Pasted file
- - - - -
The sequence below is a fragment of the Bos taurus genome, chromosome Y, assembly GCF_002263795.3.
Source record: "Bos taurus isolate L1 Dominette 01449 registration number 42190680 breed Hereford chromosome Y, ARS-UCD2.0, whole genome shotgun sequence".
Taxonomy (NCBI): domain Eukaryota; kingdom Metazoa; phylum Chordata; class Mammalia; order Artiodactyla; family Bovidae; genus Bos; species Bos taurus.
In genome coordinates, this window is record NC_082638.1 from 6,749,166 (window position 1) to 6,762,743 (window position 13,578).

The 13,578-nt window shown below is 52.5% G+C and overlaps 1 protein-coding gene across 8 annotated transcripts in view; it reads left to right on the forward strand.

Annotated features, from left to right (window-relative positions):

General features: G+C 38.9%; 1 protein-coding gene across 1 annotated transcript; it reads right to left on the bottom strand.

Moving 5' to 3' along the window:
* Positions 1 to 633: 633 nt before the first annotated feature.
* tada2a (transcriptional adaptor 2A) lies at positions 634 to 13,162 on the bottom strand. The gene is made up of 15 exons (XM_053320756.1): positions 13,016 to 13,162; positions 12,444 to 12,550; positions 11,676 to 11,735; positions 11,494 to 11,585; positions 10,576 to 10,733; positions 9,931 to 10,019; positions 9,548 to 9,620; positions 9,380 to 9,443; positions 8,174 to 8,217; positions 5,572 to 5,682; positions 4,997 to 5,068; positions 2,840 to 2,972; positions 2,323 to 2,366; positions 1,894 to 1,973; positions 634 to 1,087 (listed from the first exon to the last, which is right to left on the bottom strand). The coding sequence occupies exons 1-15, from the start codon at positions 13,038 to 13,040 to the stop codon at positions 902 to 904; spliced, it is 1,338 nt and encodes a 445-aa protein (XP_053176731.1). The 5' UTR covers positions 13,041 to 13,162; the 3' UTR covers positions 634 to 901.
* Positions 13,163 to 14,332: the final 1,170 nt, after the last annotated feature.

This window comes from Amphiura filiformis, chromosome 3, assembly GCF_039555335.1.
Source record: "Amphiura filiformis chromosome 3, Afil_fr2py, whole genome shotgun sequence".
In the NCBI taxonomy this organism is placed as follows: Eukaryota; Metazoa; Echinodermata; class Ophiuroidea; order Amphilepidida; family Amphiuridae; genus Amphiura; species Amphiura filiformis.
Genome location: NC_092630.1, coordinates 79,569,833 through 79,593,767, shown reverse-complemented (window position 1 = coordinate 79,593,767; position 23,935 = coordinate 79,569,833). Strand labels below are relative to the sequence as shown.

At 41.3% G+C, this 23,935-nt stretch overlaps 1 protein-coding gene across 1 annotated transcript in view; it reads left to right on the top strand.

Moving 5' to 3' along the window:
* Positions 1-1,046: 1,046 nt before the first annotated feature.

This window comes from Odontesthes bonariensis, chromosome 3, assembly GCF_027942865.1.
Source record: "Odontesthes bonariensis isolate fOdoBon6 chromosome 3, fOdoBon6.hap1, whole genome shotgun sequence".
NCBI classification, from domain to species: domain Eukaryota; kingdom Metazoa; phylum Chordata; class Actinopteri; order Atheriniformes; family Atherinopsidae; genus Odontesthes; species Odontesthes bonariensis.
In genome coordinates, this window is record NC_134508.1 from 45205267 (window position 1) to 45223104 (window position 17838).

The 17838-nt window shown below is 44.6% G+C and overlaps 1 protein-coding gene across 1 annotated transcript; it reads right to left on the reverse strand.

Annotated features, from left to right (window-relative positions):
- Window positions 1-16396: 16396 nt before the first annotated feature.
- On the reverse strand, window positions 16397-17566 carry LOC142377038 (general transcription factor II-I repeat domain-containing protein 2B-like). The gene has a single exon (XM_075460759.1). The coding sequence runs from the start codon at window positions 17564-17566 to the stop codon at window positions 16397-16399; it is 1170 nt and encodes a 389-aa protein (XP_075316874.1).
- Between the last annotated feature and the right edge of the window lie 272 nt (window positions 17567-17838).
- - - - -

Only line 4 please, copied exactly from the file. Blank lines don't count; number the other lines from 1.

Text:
In genome coordinates, this window is record NC_082638.1 from 6,749,166 (window position 1) to 6,762,743 (window position 13,578).